Mar. 19-25: Tolkien illustrates The Lord of the Rings


Mar 19 2007, 10:56am

Post #6 of 19 (268 views)
me, too [In reply to] Can't Post

The longer I live, the more I like Niggle best. The more I understand it, maybe. The more I hope to see The Tree, complete.


"an seileachan"

Everybody's wondering what and where they all came from.
Everybody's worried 'bout where they're gonna go when the whole thing's done.
No one knows for certain, and so it's all the same to me:
I think I'll just let the mystery be.
~~~~Iris DeMent


Mar 19 2007, 12:53pm

Post #7 of 19 (274 views)
I have to go with Farmer Giles [In reply to] Can't Post

It's very funny, and I like the little plays on words and the twist at the end when we all expect the hero to slay the dragon.

I love On Fairy Stories and Leaf by Niggle as well.

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I wish you could have been there
When she opened up the door
And looked me in the face
Like she never did before
I felt about as welcome
As a Wal-Mart Superstore--John Prine

Aunt Dora Baggins

Mar 19 2007, 4:09pm

Post #8 of 19 (271 views)
Me, too. [In reply to] Can't Post

I've read "On Fairy Stories" over and over and over in the past 35 years. I think what I love best about it is the feel you get for the author and his deepest loves. I love his indignation over the neighbor cutting down the elm tree, and his talk about Eucatastrophe and Evangelium. You can almost hear golden trumpets blowing.

"For DORA BAGGINS in memory of a LONG correspondence, with love from Bilbo; on a large wastebasket. Dora was Drogo's sister, and the eldest surviving female relative of Bilbo and Frodo; she was ninety-nine, and had written reams of good advice for more than half a century."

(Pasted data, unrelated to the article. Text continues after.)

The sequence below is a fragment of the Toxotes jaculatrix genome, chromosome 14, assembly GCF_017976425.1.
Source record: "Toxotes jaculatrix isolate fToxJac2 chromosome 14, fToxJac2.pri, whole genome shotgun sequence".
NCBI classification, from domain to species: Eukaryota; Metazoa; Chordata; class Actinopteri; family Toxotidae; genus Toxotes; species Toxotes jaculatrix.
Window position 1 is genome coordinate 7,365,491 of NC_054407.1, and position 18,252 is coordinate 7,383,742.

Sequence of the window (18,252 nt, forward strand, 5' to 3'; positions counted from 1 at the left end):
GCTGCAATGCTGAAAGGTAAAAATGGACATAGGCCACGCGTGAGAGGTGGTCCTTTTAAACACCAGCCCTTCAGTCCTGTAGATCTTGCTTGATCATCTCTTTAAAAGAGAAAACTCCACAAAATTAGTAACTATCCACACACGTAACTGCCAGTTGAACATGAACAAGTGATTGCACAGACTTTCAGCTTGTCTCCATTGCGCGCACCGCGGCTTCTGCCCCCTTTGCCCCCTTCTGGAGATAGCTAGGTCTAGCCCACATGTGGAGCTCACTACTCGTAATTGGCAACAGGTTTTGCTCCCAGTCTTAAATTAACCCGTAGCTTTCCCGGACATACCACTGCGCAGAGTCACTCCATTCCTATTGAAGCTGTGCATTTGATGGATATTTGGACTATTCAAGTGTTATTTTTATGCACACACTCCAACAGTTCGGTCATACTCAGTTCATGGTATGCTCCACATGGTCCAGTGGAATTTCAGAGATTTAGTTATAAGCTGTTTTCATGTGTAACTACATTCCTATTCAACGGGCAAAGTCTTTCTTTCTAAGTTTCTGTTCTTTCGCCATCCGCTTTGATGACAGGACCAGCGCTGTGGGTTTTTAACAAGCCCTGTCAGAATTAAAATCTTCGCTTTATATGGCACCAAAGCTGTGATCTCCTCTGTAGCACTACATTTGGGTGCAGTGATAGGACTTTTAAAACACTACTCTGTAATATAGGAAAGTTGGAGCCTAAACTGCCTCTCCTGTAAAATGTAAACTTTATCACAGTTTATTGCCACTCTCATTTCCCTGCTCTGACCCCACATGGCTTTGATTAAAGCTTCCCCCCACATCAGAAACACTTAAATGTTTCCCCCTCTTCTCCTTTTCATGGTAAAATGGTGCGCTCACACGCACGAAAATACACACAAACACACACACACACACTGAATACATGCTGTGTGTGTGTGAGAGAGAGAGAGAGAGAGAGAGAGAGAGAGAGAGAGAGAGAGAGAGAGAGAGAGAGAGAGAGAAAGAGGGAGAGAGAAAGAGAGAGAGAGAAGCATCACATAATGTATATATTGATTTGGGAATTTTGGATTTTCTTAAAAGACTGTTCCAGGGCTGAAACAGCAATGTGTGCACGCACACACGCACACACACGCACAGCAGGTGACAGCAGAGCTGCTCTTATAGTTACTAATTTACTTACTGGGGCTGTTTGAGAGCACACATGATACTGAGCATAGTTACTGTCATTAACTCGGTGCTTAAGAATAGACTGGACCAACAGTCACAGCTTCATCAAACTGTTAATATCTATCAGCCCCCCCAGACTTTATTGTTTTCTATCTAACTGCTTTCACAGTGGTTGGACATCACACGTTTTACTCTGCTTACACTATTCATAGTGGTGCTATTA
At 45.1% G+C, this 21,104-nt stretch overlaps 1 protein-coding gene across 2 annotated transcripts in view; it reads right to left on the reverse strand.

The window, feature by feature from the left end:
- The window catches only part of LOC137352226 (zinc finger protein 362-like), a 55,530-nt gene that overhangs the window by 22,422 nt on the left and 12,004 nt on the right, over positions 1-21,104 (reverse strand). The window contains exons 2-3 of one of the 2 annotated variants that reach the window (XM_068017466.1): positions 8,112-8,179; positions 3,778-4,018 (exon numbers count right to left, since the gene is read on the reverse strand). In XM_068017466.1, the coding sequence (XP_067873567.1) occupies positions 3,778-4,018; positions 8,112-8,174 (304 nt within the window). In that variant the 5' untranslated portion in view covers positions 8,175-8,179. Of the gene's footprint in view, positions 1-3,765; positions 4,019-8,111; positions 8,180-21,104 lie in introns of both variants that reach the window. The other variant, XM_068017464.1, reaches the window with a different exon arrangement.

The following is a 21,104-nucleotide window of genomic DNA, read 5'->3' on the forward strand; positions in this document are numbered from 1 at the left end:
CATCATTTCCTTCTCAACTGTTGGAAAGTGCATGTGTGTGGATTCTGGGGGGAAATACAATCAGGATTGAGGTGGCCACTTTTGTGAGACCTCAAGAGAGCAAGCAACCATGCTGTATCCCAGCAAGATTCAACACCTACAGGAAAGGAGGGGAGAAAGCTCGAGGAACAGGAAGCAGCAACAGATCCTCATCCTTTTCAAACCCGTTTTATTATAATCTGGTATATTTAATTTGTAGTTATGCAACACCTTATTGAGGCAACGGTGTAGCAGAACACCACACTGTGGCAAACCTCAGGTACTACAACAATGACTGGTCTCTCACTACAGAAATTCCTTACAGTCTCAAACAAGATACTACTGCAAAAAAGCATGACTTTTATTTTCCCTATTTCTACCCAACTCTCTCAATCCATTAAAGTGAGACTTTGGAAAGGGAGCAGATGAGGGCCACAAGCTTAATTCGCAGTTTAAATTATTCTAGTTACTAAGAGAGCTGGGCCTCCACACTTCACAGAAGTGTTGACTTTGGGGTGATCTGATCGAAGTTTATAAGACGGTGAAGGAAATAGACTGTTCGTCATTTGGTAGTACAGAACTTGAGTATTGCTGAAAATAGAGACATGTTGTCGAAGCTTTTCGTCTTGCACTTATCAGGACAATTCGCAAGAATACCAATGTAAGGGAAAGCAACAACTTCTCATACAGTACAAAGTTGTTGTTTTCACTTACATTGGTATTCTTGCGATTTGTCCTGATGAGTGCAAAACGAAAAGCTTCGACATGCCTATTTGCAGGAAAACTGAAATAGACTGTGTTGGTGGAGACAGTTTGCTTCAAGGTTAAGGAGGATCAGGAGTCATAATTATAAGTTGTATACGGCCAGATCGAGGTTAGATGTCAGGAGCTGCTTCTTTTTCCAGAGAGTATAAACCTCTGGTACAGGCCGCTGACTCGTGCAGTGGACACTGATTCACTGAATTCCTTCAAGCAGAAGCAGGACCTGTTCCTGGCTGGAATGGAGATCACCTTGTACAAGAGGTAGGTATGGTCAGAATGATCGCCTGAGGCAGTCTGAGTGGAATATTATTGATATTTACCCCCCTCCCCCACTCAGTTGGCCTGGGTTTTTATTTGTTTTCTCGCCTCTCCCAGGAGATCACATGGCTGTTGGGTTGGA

Chance Meeting at Rivendell: a Tolkien Fanfic
and some other stuff I wrote...
leleni at hotmail dot com


The Shire

Mar 19 2007, 4:54pm

Post #9 of 19 (267 views)
Giles for me too. [In reply to] Can't Post

I love the satire in it and the way it pokes fun at all the conventions of heroic tales

Moriel - the Daughter of the Dark
Serving your wiseacre needs since the blooming of the Trees.

NZ Strider

Mar 19 2007, 6:18pm

Post #10 of 19 (267 views)
This is the one for me also. /nt [In reply to] Can't Post



Mar 20 2007, 1:35am

Post #11 of 19 (263 views)
Roverandom [In reply to] Can't Post

I like this little story very much. The idea of the four different wizards (earth, beach, Moon, and sea) is really intriguing, not to mention fun. The illustrations are also really charming. But I have to wonder if Roverandom isn't, in fact, in the legendarium. There are some hints, but I don't think it's necessarily so.


Mar 20 2007, 2:00am

Post #12 of 19 (274 views)
Leaf by Niggle [In reply to] Can't Post

Leaf by Niggle is my favourite. It is brief but also whole and even profound.


Mar 20 2007, 4:14am

Post #13 of 19 (245 views)
Agree with that, but so hard to choose [In reply to] Can't Post

I think I like Giles the best because it is so playful, and the characters of Giles, Chrysophylax, Garm, the knights and the villagers are all so distinct and well defined. They inhabit their world so comfortably.

But I also love Smith, especially the bittersweet ending (or just sweet/sweet and full of cakey if you are like Noakes).